All You Need to Know About the Proms in London

It's the world's most famous, and longest-running, classical music festival. Here are our tips for experiencing it.

About the BBC Proms

They go on for eight weeks every summer, they’re on the TV and radio and feature musicians from all around the world. Yet the Proms, or BBC Promenade Concerts, began with a straightforward aim: "to train the public by easy stages." So said the impresario Robert Newman when he founded the festival in 1895, hoping to replicate the relaxed atmosphere of the promenade concerts in London’s 18th-century pleasure gardens. Henry Wood, who was appointed as the festival’s sole conductor, took his words to heart, programming popular works and allowing the audiences to eat, drink and smoke in the Queen’s Hall, Langham Place, where the concerts initially took place.

Royal Albert Hall, London, UK

More than 120 years later, the Proms has kept its reputation for cosy informality, despite being at the 5,000-seat Royal Albert Hall since 1941. But it has also grown into one of the world's biggest classical music festivals. Almost every major international orchestra, conductor and soloist has performed there, and the increasingly diverse programme offers someone for everyone, combining main evening and late-night concerts, chamber music Proms at Cadogan Hall, a series of ‘Proms Plus’ events, and, more recently, a selection of concerts in unusual locations.

Buying Tickets

Bookings can be made in person at the Royal Albert Hall box office, online, over the phone or by post, where you can create and submit your own Proms Plan. Those hoping to catch several Proms might consider a Season Pass, which guarantees a standing place for each concert. Advance tickets sell quickly, but if you miss out, don’t panic: there are returns and up to 1,350 standing tickets are available to buy on the day of each concert for just £6. Some are released between 9 am and noon and the rest are sold in person when the doors open, one hour before each performance. Demand for these "promming tickets" is high, so be prepared to queue especially for popular concerts.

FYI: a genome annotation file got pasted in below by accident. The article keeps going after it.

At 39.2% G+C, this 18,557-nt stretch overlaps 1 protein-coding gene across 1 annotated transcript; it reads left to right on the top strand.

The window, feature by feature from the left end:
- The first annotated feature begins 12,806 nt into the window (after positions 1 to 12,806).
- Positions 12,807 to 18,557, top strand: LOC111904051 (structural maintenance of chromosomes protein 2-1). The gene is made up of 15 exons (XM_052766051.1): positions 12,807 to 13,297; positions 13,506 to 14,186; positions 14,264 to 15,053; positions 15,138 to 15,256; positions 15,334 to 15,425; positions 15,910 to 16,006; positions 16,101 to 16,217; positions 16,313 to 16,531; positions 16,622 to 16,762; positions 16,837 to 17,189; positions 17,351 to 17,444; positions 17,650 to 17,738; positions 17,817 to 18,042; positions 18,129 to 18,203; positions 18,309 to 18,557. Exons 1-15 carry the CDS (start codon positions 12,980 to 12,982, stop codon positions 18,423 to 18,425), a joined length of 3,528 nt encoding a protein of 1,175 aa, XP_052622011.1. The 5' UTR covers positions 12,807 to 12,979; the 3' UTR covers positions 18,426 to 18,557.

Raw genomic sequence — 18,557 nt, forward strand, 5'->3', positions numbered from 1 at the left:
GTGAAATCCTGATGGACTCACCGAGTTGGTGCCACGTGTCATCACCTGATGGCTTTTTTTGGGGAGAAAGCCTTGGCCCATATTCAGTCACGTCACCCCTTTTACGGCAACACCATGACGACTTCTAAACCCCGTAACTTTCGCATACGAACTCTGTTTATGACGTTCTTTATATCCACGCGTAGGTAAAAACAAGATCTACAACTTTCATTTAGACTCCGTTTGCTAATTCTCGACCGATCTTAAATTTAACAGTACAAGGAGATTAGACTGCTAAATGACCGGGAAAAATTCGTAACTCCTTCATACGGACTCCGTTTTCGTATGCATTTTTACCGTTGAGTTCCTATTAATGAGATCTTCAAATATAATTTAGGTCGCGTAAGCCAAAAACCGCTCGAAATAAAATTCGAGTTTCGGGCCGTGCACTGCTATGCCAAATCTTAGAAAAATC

For the Family

The Proms are the perfect way to introduce your children to the world of classical music. Sir Simon Rattle conducts the London Symphony Orchestra in a performance of Ravel’s fairy-tale ballet "Mother Goose," followed by "L’enfant et les Sortilèges," his magical opera about a child who is reprimanded by the objects in his room that he has been destroying (18 Aug, 2018). Teenagers can get to know members of the National Youth Orchestra at the NYO Teen Hangout at Imperial College (4 Aug), and budding young artists can do some music-making of their own at one of the daytime "Proms Sing" events scattered throughout the festival.

National Youth Orchestra, London, UK

Late Night Proms

Taking place after the main evening concert, these atmospheric events serve up some of the festival’s most left-field fare, and this year there’s a strong focus on world music. Havana Meets Kingston (31 Jul, 2018), fuses the sound-worlds of contemporary Cuba and Jamaica. "New York: Sound of a City," showcases artists from the Big Apple, and the sounds on New York’s streets, from DIY indie to feminist rap (8 Aug,  2018).

Havana Meets Kingston, London, UK

Unusual Locations

Over the last few years, the festival has started to embrace new and unconventional venues, some of them located outside the capital. This season it returns to Camden’s Roundhouse to celebrate the London Sinfonietta’s 50th birthday (21 Jul, 2018), before travelling beyond London–to Lincoln’s Drill Hall—for a performance of Stravinsky’s The Soldier’s Tale (4 Aug, 2018). Plus, there’s a chance to see Alexandra Palace’s long-abandoned Victorian Theatre, as its restoration approaches completion, in a performance of Gilbert & Sullivan’s Trial by Jury, which was written the year that the theatre was first built, in 1875 (1 Sep, 2018).

Proms in the Park

Coinciding with the Last Night of the Proms inside the Royal Albert Hall, these huge open-air concerts are an informal and high-spirited way to celebrate the festival finale, and are spread across the UK. In London, the place to be is Hyde Park, where several musical stars join presenter Michael Ball, conductor Richard Balcombe and the BBC Concert Orchestra for an evening of entertainment. This year the Last Night anthems will be performed live on the Hyde Park stage, before the traditional firework finale.

Lincoln's Drill Hall, London, UK

Hannah Nepil
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